Freeze-dried placenta pills likely caused this newborn’s dangerous bacterial infection

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Photo by Flickr user Katrina Cole

In a certain corner of the alternative health movement, fueled by celebrity buzz, it’s become en vogue for new mothers to consume their placentas after giving birth. Companies have sprouted up offering to turn placentas into smoothies, truffles, and freeze-dried pills, claiming that placental eating — practiced by many mammal species — can give recovering moms a boost of vitamins and nutrients, and help prevent postpartum depression.

Evidence, however, is lacking that it has any health benefit for human moms or babies. And a new case report reveals that it can be incredibly dangerous.

The case report describes an infant born in Oregon in fall 2016 who was soon after diagnosed with a strep infection that was causing breathing difficulties. After a course of antibiotics, the baby was immediately hospitalized again and tested positive for strep a second time. Doctors, searching for the source of the infection, eventually realized that the mother was taking daily dried placenta capsules. Testing of the capsules confirmed that they were strep positive.

The report, published in the Centers for Disease Control and Prevention’s Morbidity and Mortality Weekly Report, states that the pills likely increased the strep bacteria in the mom’s intestines and skin, from which the baby picked up the bacteria.

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And a similar risk may exist for other bacteria, the scientists point out. Placental tissue, consumed raw, may contain various kinds of bacteria. But even prepared placenta — whether by cooking, drying, or preservation — can transmit infection. The report states that the unnamed company that made the placenta pills dehydrated the tissue at 115 degrees F-160 degrees F, while a temperature of at least 130 for 121 minutes is needed to kill off salmonella bacteria. (The report doesn’t list the temperature needed to kill strep bacteria.)

Celeb health hazards

A number of companies, including Puget Sound Placenta, Northern Virginia Placenta Specialist Collective, and Austin Womb Service, offer placental encapsulation like that described in the report, selling everything from basic capsules to chocolate placenta truffles to placenta smoothies. January Jones, Alicia Silverstone, and Kim Kardashian are just of a few of the celebrities who consumed pills made of their own dried placenta after giving birth, claiming the practice provides a myriad of health benefits.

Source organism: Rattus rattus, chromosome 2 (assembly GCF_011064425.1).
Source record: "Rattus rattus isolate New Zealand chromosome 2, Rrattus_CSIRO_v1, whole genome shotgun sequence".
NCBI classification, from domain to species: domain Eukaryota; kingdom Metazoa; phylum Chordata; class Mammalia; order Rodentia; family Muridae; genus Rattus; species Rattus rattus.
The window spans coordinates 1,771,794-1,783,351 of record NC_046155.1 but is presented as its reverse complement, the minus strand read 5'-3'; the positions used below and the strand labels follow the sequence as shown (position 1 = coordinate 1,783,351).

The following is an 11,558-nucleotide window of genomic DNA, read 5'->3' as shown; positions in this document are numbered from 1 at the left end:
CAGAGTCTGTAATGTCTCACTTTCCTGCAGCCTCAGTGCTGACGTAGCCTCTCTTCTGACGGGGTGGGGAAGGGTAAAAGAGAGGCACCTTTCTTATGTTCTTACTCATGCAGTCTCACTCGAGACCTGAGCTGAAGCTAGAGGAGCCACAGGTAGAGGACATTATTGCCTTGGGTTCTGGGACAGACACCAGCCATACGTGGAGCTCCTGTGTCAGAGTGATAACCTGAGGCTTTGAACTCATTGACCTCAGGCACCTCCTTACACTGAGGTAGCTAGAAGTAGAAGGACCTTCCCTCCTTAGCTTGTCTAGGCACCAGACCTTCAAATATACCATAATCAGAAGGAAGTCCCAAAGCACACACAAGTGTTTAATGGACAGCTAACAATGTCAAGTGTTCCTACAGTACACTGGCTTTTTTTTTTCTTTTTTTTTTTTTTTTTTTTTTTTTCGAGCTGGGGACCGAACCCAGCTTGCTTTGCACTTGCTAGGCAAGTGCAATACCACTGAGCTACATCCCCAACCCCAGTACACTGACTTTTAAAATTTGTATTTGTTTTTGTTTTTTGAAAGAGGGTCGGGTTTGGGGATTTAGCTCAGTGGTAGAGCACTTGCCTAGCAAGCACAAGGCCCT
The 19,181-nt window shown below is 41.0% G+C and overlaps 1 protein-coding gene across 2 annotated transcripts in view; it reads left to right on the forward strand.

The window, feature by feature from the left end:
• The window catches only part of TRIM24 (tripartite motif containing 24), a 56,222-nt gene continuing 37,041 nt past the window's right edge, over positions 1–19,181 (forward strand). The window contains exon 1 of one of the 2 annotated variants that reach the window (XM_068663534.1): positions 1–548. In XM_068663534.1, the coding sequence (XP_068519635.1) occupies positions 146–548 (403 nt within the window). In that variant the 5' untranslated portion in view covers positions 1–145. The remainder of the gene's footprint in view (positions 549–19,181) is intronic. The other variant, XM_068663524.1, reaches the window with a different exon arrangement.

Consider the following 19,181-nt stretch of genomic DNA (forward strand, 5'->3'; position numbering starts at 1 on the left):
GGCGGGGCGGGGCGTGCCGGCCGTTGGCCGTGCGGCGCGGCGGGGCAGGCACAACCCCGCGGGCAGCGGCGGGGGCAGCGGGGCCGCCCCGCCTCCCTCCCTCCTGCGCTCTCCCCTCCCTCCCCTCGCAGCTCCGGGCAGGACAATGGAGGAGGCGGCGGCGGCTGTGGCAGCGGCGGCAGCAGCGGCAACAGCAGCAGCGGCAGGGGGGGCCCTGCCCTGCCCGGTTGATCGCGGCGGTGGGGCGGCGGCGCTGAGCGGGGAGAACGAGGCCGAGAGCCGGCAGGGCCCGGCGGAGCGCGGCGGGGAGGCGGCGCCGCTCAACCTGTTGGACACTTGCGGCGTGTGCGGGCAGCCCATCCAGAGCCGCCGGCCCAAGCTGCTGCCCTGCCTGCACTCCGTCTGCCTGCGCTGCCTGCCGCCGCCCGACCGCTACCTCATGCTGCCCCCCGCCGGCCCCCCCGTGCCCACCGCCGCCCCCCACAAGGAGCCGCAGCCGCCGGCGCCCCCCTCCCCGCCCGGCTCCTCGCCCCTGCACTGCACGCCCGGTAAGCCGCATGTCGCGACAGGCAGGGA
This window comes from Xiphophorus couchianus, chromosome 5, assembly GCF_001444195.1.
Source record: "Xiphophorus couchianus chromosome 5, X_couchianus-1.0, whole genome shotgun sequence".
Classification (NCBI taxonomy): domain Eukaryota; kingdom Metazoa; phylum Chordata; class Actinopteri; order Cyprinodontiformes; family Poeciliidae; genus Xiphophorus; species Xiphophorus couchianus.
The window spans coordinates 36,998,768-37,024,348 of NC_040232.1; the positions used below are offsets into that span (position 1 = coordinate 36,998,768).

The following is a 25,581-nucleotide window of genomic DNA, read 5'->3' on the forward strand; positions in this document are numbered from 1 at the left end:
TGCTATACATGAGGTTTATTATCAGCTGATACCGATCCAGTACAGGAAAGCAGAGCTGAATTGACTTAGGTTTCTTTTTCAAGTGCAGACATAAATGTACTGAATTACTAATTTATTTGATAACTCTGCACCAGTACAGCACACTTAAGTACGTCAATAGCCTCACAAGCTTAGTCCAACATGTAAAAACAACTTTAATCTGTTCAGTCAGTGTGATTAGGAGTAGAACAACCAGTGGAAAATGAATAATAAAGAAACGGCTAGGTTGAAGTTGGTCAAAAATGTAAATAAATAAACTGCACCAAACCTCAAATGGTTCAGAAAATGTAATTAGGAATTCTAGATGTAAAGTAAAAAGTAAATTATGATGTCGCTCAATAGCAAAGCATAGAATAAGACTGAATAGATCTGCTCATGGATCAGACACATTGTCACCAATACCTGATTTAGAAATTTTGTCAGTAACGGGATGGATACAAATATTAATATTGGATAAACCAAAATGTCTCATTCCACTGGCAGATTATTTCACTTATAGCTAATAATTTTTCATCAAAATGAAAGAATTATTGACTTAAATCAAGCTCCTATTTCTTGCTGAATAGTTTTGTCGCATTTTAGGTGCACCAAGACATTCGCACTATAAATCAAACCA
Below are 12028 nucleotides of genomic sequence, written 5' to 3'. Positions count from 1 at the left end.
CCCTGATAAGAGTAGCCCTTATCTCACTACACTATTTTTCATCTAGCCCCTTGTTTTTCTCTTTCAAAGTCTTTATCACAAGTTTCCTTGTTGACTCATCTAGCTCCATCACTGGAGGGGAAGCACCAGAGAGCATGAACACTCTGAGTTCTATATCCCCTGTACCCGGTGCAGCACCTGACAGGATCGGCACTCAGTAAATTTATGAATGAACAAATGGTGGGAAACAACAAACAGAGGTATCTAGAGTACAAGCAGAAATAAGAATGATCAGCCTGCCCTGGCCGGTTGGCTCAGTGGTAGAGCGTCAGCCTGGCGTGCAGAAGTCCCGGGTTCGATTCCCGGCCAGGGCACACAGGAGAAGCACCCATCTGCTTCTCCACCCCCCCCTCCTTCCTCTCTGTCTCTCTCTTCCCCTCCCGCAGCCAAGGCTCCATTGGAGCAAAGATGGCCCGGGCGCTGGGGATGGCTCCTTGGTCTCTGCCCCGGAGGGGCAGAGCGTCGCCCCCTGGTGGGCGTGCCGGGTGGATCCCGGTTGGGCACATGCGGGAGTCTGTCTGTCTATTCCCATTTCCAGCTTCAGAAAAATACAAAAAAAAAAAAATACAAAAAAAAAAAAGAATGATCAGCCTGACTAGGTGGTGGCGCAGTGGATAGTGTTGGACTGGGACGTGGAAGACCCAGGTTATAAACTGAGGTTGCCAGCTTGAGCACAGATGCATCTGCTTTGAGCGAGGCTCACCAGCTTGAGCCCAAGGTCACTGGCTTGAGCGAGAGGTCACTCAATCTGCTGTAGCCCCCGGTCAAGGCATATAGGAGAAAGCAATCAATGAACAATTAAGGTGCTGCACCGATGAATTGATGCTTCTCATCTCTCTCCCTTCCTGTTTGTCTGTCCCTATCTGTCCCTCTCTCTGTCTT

According to Timothy Caulfield, author of the book “Is Gwyneth Paltrow Wrong About Everything?” and a health law professor at the University of Alberta, placental consumption is one of many health phenomena lacking scientific evidence that has been popularized by celebrities.

“I really think that, but for people like Kim Kardashian and other celebrities, people wouldn’t be doing this, they wouldn’t be considering it, it wouldn’t be so popular,” he said. “The power of celebrity culture is profound, and I really think this is an example of it.”

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For example, in her 2014 book “The Kind Mama,” Alicia Silverstone wrote about eating placenta pills: “I got to the point that my husband said, ‘Did you have your happy pills today?’ And I was really sad when they were gone. It really helped me.”

And, Caulfield points out, social media allows celebrities to channel health advice to their fans in a way that feels more conversational and tangible. Kim Kardashian, for example, has posted repeatedly about placenta pills on Twitter and Instagram, including a photo of a glass canning jar full of pills labeled “Kim, Your Amazing Placenta.”

When it comes to health, Caulfield recommends mostly ignoring celebrities and pop culture.

“What you really want to wait for is a body of evidence,” he said. “Look for trusted sources of information that aggregate the science. That’s what you want. You don’t want sources that hype a single study, you don’t want to take advice from a celebrity, you don’t want to use anecdotes and narratives as evidence.”

This article is reproduced with permission from STAT. It was first published on June 29, 2017. Find the original story here.

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